Along with discussion on current posts, audience input on future subjects and topics of discussion is an important goal of ours. This blog is intended to help museum studies students and museum professionals to stay connected and share ideas. If you have an idea for a type of post you want to write, a subject you want to read about more often, or even a blog or article you think we should check out, we would love to include your voice! You can check out the “About the Blog” section or just email us at tufts.museum.blog[at]gmail.com.


Finally, we would like to let you know that soon we will be emailing out a link through Angela Foss to a survey that we have created. The purpose is to help us evaluate the blog and to continue to serve our readership in the most effective way possible. We want to make sure that we are writing about the types of posts you are interested in, and on the subjects that you want to hear about. Please take a few moments to complete the survey when you get it – it will only serve to make the blog stronger!

Looking forward to exploring and discussing with all of you!

Colleen & Jess

Transitioning into the Wider World

I’ve been putting off writing this post, and it’s probably because it’s hard to say goodbye. I hope that readers don’t mind the diaristic style of this last post from me, and I hope that my fellow graduates feel it speaks to their experience as well.

Three days ago, I officially graduated with a Master’s in History and Museum Studies. After listening to the various commencement speeches about what it means to be a Jumbo and how elephants always remember places they’ve been, my mom asked me whether Tufts feels like “my school” now, or whether I feel a stronger connection to my undergrad alma mater. Looking around the green, I realized I don’t feel a very strong connection to Tufts University as a whole, although I’m proud to have been a part of it. What I do feel is a strong connection to the individual pieces of Tufts that made up my experience.

I feel that Tufts Museum Studies Program and the History Department are “my school.” I feel a connection to the Education and Art History departments, too, because of my close working relationships with the faculty and students there. I feel that Tisch is “my” library, and East is “my” academic building. These are the institutions, and pieces of institutions, I feel faithful to, and I will have fond memories of. So yes, Tufts is my school, even though as a grad student and a commuter with a day job, it took me almost two years to figure out what Dewick is,* and I never figured out where it is. I think that ten years from now if someone asks me “did you go to Tufts?” I’ll say, “not just Tufts — Tufts Museum Studies.”

It’s a very exciting time in my life, because I am also in a job transition; soon I will be starting a job at the Paul S. Russell, MD Museum of History and Innovation at Massachusetts General Hospital. I absolutely have my Tufts education to thank for helping me become qualified for this new stage in my career. A good professional program isn’t just about helping students launch their careers, it’s really about preparing them to be good at their jobs, and I am both hopeful and confident that Tufts has done that for me.

From September 2013 through March 2015, I wrote a monthly-ish column for this blog called “The Wider World,” which discussed ways that we as students could explore the relationship between museums and their wider communities, even while we were in our school bubble. Now I’m leaving the bubble, and I plan to continue to reflect on this relationship.  I hope that you will join me.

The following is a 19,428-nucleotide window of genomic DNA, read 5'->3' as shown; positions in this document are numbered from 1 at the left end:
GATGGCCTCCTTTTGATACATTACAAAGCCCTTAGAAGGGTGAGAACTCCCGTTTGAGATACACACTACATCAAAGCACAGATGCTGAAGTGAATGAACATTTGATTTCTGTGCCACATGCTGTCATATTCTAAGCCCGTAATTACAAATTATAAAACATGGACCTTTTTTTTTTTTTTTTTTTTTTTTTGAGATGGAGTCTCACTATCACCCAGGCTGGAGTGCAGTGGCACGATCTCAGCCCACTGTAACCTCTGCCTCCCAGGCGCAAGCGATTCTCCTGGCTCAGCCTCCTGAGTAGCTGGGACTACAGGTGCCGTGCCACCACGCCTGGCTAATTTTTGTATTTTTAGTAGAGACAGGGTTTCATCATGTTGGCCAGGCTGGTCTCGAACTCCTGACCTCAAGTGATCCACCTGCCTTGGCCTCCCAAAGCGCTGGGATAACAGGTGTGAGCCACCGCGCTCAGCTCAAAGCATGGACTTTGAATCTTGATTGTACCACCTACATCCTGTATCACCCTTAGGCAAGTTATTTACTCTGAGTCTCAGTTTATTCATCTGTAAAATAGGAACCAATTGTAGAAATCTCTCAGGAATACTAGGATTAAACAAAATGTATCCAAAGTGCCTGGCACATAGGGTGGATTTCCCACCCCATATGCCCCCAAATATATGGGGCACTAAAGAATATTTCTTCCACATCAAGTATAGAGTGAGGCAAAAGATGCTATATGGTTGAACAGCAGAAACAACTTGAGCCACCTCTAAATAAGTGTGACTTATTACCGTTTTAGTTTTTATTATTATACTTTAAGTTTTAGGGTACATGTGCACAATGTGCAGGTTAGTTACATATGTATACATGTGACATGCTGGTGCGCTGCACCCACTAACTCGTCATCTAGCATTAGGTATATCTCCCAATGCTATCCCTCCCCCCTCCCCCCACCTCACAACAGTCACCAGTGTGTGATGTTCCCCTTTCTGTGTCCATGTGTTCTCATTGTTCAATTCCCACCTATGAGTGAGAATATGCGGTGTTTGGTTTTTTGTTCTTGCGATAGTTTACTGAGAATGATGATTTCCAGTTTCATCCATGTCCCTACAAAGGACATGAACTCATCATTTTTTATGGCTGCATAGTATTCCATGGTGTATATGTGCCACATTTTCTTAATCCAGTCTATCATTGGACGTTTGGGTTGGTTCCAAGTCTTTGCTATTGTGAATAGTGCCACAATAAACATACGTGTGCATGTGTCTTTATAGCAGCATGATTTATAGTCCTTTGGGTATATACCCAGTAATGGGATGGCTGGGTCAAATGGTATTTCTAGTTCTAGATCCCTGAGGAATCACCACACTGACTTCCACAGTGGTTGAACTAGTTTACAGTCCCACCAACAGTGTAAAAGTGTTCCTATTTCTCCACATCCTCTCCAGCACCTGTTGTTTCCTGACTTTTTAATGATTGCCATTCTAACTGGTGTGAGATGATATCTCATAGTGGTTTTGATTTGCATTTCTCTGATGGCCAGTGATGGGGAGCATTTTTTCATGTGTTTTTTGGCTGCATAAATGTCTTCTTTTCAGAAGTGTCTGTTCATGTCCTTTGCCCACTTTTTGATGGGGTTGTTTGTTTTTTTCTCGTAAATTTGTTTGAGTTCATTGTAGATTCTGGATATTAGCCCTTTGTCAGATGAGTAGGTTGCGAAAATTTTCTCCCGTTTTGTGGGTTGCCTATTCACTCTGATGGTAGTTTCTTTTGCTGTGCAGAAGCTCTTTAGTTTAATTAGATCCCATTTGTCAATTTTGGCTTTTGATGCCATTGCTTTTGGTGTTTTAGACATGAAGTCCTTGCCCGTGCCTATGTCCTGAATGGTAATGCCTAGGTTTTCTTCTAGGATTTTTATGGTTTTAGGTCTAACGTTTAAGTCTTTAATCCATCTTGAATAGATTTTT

I’m pleased to announce that two museum studies students will be taking over the blog from me, Colleen Sutherland and Jess Camhi. Even if you don’t already know them, you may have seen their exhibits in the Koppelman Gallery as part of “Focus: Experiments in Photographic Interpretation” this past month. I am excited to be passing the baton into their capable hands.


Over and out (on this channel),



*Dewick is a dining hall.

Weekly jobs round-ups will be back in 2015

Weekly jobs round-ups will return after the New Year. If you need your job postings fix before then (I completely understand — I’ve been there) here are some museums job boards you can check out:

HireCulture – Jobs in the Humanities in Massachusetts

HistPres – Unique Historic Preservation Jobs

Museum Employment Resource Center

Job HQ – American Association of Museums

American Association of State and Local History Career Center

New England Museum Association Jobs

The Tufts Museum Studies blog is seeking new contributors!

The Tufts Museum Studies blog is always open to new contributors, but as the new school year rolls around, we are actively recruiting. The blog is authored and managed by current students — alumni and experienced museum professionals are welcome to contribute guest posts.

Students, whether you are brand-new to Tufts this Fall or you’ve  been around for a while, consider writing a stand-alone blog post or a column. Columns can be weekly, monthly, you name it. You can work with others or on your own. If you prefer to create photo collages or some other media rather than writing, we’re open to that, too!

Feel free to browse the archives for inspiration. Here are some topics that have been covered on the blog in the past, but aren’t being covered on a regular basis now. You are welcome to pick up one of these and make it the theme of your own column or blog post, or start from scratch!

  • Museums in the News
  • Book reviews and recommendations
  • The future of museums
  • Interviews with museum professionals
  • Museum reviews
  • Science Museums — we haven’t had a column on history museums, art museums, or children’s museums before, but it would be welcome, too
If you are interested or have questions, contact Tegan at tufts.museum.blog@gmail.com or comment on this post.